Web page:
Howard C. Stevenson Sr. likes to stay in motion. Over the course of his lifetime, Stevenson, who turns 81 next month, has held numerous and varied jobs. “I’ve got to keep busy. I’m just a person who loves people,” he said.
He grew up in Georgetown and went to Richard Allen School through eighth grade. He graduated from Howard High School in Wilmington with an emphasis in business administration.
Stevenson said his father, Charles Edward Stevenson, set him up in a small barbershop in Georgetown after he earned a certificate from the Lincoln School of Barbering in Philadelphia.
“We had a carport at our house, and he turned that into a barbershop for me. I only got fifty cents a haircut. You didn’t make any money back in those days,” he said.
Stevenson continued to study business administration, attending Maryland State College and Temple University. In 1951 he joined the army was shipped to Korea.
“I was on the front line. We got there on a ship, and they sent a lot of people to the front line the very same day we got there. One company was killed the very same day they arrived,” Stevenson said. He said it was the day after the company had been wiped out that he learned about it.
“It was scary, very scary, because we knew we were going out the next night. But we made it through,” he said.
Stevenson was an assistant Browning Automatic Rifle soldier. “The guy that I worked with would let me sleep during my time, but I wouldn’t let him sleep when it was his time because every time I heard a noise I’d call him,” said Stevenson, laughing.
He was a corporal in the U.S. Army’s 159th Field Artillery, 125th Airborne Division. His unit was all black. After he was moved from the front, Stevenson worked as a clerk-typist and infantryman at a base camp.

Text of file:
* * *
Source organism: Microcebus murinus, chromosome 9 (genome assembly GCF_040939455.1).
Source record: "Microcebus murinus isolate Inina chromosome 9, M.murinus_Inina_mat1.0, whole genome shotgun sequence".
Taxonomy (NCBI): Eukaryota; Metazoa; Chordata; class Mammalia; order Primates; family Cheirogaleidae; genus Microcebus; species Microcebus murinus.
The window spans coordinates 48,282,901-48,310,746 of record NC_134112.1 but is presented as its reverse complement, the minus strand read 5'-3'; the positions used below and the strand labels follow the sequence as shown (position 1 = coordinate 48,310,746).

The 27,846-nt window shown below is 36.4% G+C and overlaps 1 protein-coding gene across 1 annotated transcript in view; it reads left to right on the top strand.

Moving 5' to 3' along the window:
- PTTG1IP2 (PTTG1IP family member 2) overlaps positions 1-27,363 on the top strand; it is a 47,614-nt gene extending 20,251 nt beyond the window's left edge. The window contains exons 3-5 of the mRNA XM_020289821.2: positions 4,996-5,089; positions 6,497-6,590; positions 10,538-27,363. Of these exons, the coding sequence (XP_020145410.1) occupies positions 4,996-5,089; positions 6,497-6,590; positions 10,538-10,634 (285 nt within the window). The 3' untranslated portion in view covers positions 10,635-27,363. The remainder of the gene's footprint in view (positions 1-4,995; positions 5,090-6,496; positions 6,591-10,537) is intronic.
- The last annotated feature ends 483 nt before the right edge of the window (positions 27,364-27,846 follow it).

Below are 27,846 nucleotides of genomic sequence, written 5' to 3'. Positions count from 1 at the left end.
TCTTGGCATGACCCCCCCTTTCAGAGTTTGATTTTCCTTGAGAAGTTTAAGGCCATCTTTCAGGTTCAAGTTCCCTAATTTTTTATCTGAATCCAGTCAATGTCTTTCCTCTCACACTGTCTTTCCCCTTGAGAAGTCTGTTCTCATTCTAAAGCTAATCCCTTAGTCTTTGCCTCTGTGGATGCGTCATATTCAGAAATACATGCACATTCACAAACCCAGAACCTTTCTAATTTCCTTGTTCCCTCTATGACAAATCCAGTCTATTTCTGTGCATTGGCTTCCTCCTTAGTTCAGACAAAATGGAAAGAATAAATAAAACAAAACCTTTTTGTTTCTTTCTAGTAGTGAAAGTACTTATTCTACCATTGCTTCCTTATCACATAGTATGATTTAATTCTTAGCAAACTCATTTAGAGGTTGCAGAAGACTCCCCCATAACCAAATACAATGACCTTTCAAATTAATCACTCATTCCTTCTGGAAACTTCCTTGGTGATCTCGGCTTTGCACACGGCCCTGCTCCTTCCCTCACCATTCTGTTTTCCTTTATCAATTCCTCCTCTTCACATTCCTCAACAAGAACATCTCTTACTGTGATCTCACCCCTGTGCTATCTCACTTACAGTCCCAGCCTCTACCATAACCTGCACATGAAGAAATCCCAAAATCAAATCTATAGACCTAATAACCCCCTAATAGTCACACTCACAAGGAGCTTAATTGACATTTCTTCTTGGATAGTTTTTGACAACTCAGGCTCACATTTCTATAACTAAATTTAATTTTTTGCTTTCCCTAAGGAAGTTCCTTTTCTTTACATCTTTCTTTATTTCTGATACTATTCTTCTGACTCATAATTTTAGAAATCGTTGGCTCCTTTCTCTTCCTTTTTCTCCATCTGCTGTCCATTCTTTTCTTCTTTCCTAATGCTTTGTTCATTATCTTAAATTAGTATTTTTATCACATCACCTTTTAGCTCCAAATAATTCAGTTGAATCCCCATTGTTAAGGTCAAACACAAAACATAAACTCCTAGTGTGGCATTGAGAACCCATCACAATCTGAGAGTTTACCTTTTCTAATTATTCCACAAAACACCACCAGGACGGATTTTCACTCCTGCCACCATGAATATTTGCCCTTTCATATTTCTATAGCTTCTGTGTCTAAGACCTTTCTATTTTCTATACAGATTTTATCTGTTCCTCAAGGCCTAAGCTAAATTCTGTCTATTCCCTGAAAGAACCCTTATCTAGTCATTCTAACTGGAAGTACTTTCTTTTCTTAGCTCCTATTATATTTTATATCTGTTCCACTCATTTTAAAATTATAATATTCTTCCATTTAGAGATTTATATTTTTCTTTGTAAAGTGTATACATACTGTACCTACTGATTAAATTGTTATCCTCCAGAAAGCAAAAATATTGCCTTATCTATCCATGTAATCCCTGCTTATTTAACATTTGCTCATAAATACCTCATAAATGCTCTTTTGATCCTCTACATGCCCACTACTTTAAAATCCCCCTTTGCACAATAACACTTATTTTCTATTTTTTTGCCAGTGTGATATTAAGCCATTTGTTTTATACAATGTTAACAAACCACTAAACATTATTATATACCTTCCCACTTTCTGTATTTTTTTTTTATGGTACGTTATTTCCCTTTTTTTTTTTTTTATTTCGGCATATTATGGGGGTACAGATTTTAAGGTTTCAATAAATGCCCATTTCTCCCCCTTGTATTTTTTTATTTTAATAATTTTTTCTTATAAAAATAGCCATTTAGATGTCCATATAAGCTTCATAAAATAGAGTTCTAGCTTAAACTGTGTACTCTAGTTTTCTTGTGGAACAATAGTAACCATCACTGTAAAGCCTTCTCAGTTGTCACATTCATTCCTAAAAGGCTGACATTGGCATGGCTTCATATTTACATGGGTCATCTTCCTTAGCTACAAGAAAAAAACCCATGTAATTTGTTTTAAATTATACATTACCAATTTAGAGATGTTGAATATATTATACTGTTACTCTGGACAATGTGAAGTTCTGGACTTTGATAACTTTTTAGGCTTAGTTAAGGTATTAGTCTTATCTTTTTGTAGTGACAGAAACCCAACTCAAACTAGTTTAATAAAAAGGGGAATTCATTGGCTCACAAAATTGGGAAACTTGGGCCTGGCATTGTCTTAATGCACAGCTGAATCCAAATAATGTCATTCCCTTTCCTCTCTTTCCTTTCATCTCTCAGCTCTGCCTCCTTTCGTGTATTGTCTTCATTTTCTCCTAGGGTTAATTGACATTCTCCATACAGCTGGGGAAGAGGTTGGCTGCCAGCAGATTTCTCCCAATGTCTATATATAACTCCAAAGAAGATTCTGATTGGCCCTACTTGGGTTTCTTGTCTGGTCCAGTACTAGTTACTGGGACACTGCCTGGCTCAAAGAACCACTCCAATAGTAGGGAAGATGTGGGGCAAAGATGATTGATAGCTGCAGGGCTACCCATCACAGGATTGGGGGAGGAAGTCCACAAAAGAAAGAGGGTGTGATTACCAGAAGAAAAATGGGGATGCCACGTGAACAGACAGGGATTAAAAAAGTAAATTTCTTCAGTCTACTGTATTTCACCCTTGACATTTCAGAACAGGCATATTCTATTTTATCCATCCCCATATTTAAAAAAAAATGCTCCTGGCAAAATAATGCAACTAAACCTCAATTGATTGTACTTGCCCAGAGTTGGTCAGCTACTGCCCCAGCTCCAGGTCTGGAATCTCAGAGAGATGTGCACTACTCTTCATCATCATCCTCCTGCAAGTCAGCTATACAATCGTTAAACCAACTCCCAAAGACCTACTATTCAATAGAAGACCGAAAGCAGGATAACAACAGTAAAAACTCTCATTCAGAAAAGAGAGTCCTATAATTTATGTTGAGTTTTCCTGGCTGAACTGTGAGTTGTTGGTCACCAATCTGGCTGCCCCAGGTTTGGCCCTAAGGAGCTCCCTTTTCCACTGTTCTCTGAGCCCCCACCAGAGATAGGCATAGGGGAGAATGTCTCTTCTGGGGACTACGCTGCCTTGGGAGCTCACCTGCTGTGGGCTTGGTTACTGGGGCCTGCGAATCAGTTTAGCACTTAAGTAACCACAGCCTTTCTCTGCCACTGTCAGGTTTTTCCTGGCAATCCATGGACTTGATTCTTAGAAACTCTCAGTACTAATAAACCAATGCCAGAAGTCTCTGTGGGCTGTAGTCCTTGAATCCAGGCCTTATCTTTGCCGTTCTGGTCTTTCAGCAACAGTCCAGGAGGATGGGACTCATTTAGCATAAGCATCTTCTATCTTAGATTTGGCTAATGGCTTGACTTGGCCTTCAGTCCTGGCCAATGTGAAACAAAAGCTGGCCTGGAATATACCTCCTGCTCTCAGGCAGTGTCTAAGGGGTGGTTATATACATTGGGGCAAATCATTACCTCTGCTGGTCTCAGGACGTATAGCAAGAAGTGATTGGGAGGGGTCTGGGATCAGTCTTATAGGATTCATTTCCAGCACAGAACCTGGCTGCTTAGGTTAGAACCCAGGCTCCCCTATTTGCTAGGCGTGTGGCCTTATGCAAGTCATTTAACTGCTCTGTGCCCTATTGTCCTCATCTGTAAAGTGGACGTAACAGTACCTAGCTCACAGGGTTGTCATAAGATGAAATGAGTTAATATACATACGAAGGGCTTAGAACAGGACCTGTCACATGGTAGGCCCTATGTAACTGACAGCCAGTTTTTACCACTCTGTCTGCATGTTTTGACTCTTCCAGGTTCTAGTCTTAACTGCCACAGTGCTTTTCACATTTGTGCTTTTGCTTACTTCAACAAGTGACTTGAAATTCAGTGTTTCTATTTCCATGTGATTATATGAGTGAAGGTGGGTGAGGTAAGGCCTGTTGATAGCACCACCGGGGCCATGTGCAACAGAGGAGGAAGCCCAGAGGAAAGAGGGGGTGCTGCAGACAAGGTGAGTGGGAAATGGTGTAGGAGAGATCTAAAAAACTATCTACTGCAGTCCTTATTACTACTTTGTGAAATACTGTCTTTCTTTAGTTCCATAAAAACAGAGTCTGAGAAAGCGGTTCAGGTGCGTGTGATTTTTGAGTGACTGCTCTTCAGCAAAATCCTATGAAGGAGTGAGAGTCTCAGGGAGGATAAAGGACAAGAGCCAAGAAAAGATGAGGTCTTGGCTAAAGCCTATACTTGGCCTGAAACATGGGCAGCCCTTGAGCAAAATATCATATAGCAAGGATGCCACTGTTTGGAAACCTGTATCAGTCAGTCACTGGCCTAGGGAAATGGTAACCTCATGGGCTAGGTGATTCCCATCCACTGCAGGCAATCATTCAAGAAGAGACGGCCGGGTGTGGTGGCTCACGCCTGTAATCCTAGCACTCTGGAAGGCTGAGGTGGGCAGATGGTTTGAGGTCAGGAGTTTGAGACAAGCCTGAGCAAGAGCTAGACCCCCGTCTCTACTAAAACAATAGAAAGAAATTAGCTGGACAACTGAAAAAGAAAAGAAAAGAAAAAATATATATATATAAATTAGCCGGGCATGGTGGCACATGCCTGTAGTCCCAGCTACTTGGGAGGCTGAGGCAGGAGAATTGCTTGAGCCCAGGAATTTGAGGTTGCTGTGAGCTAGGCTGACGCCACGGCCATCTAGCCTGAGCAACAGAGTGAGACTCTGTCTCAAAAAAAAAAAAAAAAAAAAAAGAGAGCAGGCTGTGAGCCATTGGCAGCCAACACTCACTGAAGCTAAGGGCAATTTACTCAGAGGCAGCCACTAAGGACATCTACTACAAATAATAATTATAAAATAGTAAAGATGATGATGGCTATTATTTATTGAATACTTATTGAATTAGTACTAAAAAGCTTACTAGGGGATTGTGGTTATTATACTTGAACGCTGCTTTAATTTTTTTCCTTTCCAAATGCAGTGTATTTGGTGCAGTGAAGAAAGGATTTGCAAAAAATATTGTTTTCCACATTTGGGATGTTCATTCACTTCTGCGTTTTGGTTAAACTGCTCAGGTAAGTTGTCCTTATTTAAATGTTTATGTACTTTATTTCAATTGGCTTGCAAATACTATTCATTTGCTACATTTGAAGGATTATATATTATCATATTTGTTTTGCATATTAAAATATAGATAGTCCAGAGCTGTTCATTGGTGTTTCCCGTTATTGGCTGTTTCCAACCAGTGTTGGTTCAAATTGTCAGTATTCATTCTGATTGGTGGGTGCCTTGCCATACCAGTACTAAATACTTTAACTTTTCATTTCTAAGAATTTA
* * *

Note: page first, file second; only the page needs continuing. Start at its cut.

“Even as a clerk, sometimes we’d be moving from one area to another, and there were mines. Sometimes trucks would get blown up. There were mines all over those fields,” Stevenson said. He said no one was ever sent ahead along a route to detect mines – so the unit, in effect, became a minesweeper.
After returning from Korea, Stevenson worked as a Philadelphia Police Department file clerk. That’s where he met Alice Golden, his wife-to-be. They were married in 1957. She died 42 years later.
Not long after they were married, the couple moved into a home on Sand Hill Road between Milton and Georgetown, where Stevenson still lives.
From the late 1950s until 1964, Stevenson was a requisition clerk at Dover Air Force Base, where he ordered airplane parts.
From 1964 until his retirement in 1986, he was a senior lab technician at General Foods in Dover.
“That was quite interesting. Everything they processed at General Foods, we had to go out in the plant and get samples of it. We had to make cheesecake and taste it and see if it was OK. We had to run tests on Jell-O and see if it was going to set and have the right flavor. All the puddings they made we had to cook and taste,” he said.
Stevenson said he tasted so much cheesecake that eventually he no longer liked it and has stopped eating it altogether.
But Stevenson said he still enjoys Crystal Light iced tea, once a General Foods product now produced by Kraft Foods, which merged with the company in 1989.
Since his “retirement” Stevenson, who doesn’t like sitting still, has been busy.
For six years he worked at First Omni Bank in Millsboro and then Delaware National Bank for two years. After that, he went to the movies.
“I take tickets at Atlantic Theaters Movies at Midway,” he said. For the past 11 years almost everyone who has gone to a matinee movie at Midway has come in contact with Stevenson, who takes moviegoers’ tickets and directs them to a theater in the multiplex. “I see all kinds of people at the movies. They keep me going. If I didn’t have the movies, and I had to stay home all day and all night, I’d be crazy,” Stevenson said.
“I’ve seen quite a few movies. But the movies they’re putting out now don’t interest me at all,” he said.
Stevenson’s three children are all accomplished in their fields. Oldest son Howard C. Stevenson Jr., is a licensed clinical psychologist in Philadelphia.
Youngest son Bryan A. Stevenson is an attorney and executive director of Equal Justice Initiative, a Montgomery, Ala.-based organization that fights for new trials, reduced sentences or freedom for those sentenced to death.
Daughter Christy L. Taylor lives near Harbeson and holds a master’s in education. She has a studio where she teaches students how to play a variety of musical instruments.